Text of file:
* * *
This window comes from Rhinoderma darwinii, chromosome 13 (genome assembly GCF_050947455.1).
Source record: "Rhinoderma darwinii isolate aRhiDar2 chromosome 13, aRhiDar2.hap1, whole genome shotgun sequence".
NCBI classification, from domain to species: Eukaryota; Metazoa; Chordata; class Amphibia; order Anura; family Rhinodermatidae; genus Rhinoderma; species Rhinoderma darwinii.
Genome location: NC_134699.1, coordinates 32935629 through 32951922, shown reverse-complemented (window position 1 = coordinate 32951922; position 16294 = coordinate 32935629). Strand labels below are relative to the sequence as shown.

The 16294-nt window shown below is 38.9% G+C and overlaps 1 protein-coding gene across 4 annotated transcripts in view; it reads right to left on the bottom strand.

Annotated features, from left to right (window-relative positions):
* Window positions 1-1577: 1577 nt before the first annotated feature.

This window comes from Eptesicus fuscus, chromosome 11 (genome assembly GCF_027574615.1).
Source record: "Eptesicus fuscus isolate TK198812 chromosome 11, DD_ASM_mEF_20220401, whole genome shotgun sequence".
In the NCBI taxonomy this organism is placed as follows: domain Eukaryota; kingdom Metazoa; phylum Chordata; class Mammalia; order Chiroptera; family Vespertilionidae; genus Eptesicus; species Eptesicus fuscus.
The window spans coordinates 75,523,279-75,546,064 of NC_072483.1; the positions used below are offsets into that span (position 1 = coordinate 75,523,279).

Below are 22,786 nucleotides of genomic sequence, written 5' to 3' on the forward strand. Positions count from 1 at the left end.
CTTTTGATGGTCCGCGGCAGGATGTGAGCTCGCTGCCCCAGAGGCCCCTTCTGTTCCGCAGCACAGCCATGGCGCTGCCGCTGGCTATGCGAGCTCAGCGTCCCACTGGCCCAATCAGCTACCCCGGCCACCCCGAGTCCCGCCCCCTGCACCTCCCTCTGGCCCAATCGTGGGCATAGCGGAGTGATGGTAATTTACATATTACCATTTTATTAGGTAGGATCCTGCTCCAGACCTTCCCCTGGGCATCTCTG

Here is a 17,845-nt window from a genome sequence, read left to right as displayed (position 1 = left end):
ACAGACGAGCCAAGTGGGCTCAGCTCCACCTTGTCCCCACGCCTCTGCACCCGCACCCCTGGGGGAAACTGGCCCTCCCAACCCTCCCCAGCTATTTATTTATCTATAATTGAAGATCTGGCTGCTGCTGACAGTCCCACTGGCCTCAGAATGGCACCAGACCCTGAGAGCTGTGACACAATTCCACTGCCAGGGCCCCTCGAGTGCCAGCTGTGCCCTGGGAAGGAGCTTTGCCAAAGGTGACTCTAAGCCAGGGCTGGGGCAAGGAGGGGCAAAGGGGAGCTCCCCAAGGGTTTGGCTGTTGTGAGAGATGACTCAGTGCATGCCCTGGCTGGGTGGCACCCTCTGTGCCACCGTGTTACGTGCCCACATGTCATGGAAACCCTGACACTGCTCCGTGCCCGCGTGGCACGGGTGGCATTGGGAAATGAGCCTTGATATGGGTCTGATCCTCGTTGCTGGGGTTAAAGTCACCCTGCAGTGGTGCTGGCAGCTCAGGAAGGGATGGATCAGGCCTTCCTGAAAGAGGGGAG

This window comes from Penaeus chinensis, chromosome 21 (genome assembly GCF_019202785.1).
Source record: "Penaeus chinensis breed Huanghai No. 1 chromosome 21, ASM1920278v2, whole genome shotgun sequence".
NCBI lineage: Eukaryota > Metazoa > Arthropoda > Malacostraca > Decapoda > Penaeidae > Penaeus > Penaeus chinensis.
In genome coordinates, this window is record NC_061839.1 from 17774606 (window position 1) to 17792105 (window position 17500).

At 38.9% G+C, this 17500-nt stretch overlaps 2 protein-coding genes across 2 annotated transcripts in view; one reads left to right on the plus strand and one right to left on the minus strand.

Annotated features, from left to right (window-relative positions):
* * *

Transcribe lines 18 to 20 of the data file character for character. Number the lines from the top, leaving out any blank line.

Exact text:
NCBI lineage: Eukaryota > Metazoa > Arthropoda > Malacostraca > Decapoda > Penaeidae > Penaeus > Penaeus chinensis.
In genome coordinates, this window is record NC_061839.1 from 17774606 (window position 1) to 17792105 (window position 17500).

At 38.9% G+C, this 17500-nt stretch overlaps 2 protein-coding genes across 2 annotated transcripts in view; one reads left to right on the plus strand and one right to left on the minus strand.